A small plover and her egg-laden nest are holding hostage the national capital’s biggest music festival.
Workers came across the killdeer and its nest just as they were preparing to set up one of the main stages at Ottawa’s 11-day Bluesfest event, which takes place in front of the Canadian War Museum.
The bird and the four eggs — which enjoy protected status in Canada — are nestled on a cobblestone patch that would normally be directly underneath the main stage.
Eggs generally take between 24 and 26 days to hatch and it is unusual for them not to hatch by mid-June. But the organizers of the music festival have no control over the situation.
If the eggs don’t hatch by end of day, the festival’s executive director says setup work on the stages will be thrown off and will have to be rejigged to make sure everything is ready for the festival’s scheduled start July 5.
“Anything that disrupts the schedule has a major effect, so we’re taking it very seriously, we are working with our partners to try and resolve it and we hope to get a resolution within the next 24 hours,” Mark Monahan told reporters a few steps from the nesting site.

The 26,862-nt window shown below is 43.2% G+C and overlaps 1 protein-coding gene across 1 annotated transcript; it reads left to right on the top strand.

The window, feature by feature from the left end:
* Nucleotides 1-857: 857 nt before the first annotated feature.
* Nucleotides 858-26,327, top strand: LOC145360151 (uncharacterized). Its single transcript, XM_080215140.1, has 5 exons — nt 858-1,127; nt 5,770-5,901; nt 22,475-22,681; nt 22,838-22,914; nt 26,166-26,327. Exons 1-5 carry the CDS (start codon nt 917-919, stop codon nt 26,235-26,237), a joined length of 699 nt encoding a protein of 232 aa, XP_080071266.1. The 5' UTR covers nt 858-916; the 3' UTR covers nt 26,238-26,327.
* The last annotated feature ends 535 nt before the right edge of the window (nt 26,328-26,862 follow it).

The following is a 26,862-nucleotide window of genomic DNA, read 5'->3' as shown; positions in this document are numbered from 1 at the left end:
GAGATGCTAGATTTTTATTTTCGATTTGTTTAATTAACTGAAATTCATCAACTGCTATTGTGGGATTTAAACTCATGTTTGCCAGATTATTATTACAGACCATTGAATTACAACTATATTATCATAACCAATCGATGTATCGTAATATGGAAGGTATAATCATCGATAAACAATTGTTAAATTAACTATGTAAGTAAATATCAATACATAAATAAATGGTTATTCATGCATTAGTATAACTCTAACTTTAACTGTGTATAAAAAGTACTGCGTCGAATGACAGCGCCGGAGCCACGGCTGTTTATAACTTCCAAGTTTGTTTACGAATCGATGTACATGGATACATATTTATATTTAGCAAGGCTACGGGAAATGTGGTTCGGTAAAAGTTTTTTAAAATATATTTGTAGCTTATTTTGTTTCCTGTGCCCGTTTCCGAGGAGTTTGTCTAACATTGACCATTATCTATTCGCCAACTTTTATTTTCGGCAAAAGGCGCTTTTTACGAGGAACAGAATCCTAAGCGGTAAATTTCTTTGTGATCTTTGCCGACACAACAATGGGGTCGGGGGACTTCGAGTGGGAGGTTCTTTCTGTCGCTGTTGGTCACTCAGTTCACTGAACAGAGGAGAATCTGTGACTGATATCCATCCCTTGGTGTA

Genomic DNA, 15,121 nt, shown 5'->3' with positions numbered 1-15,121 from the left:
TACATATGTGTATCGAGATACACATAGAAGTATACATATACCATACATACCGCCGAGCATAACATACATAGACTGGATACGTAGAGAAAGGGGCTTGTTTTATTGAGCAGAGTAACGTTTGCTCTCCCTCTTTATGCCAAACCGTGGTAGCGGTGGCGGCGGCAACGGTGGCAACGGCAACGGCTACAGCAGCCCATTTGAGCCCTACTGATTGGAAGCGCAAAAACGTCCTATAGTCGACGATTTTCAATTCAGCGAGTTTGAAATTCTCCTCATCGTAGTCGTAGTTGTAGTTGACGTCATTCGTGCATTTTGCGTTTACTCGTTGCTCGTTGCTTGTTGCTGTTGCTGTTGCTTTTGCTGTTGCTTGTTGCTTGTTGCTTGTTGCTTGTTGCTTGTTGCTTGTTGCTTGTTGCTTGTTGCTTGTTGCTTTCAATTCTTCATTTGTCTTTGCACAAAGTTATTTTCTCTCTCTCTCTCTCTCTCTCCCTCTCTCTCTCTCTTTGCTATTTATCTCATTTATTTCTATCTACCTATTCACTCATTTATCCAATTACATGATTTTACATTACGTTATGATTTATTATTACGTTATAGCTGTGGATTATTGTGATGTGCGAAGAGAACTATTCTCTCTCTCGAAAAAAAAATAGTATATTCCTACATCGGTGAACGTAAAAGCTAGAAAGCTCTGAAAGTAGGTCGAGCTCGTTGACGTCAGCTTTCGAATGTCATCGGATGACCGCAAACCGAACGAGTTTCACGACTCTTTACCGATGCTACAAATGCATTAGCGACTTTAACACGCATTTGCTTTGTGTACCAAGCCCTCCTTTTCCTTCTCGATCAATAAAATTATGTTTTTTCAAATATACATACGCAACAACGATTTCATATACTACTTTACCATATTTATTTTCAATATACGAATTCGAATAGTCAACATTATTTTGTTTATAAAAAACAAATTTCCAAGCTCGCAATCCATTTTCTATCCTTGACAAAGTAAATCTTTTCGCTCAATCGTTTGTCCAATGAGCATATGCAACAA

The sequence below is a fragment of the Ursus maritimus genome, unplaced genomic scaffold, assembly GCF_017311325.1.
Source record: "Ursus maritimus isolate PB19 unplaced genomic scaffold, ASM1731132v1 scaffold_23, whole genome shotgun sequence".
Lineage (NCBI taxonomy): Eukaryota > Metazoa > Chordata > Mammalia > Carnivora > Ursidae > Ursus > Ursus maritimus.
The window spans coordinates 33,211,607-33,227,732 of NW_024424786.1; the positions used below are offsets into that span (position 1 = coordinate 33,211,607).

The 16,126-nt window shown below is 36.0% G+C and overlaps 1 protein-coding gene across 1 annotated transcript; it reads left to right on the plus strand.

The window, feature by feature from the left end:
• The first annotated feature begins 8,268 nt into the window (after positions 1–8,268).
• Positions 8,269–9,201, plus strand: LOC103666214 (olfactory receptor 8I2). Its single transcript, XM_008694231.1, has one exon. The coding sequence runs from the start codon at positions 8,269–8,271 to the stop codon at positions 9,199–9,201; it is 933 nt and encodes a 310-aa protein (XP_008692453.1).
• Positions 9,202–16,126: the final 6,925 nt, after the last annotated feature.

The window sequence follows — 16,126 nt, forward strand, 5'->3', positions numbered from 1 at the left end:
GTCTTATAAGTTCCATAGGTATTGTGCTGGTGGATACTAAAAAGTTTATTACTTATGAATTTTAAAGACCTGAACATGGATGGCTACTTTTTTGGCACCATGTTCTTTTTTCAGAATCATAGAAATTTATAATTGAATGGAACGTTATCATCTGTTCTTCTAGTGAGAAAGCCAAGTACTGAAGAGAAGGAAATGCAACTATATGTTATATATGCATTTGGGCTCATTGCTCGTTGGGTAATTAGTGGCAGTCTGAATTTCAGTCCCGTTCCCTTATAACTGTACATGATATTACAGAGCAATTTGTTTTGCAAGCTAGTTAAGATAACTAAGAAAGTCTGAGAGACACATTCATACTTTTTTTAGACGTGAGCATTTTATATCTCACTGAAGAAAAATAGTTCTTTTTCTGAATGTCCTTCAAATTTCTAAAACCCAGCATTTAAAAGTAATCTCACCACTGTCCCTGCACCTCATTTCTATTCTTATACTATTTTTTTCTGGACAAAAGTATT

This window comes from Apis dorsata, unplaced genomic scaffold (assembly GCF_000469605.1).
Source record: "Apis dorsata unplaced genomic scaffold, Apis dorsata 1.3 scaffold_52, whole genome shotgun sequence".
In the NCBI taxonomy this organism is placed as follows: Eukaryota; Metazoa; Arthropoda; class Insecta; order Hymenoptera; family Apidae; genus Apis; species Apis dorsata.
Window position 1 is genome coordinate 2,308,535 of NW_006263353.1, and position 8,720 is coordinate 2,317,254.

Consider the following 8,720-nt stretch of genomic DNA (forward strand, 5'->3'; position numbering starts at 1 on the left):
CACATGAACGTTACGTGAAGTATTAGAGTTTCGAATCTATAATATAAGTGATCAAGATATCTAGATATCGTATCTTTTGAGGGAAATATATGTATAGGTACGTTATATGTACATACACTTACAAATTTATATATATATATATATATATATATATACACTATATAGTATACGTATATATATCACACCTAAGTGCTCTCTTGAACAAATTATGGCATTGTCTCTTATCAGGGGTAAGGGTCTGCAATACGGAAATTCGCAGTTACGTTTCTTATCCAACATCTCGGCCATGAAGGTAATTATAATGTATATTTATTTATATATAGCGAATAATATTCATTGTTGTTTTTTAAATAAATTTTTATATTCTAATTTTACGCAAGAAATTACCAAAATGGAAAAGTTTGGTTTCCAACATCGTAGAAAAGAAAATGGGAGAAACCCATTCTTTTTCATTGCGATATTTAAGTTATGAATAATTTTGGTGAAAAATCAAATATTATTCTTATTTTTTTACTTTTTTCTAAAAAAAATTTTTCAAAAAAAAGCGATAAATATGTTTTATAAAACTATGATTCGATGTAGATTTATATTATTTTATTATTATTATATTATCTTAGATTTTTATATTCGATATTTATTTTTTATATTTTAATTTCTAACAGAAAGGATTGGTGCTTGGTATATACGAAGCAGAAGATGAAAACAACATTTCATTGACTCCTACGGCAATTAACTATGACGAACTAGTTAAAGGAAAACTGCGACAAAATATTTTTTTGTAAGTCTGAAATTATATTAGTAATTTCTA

He said organizers are also waiting on word from federal officials about whether they may be able to move the bird in the event the eggs don’t hatch by day’s end.
The festival has identified spots for a relocated nest about 50 metres away from the main stage area that could isolated and protected.
The nest would be away from the hundreds of thousands of music fans who will stomp through the festival to see the likes of Shawn Mendes, Bryan Adams, Foo Fighters and the Dave Matthews Band, among a host of other acts.
“Somehow, trying to move the eggs from where they are right now — that’s really the critical part for us. There are other locations we can move them to,” Monahan said.
Killdeer young are able to fly away soon after they are hatched.
In the meantime, organizers are keeping yellow caution tape in place around the nest site and the National Capital Commission is paying for 24-hour security on ground overseen by the federal agency.
“Seeing public attention — and until the assessment is complete and the best option can be determined — the NCC has ensured that the nesting site remains undisturbed with 24-hour on-site security,” said spokeswoman Jacqueline Theoret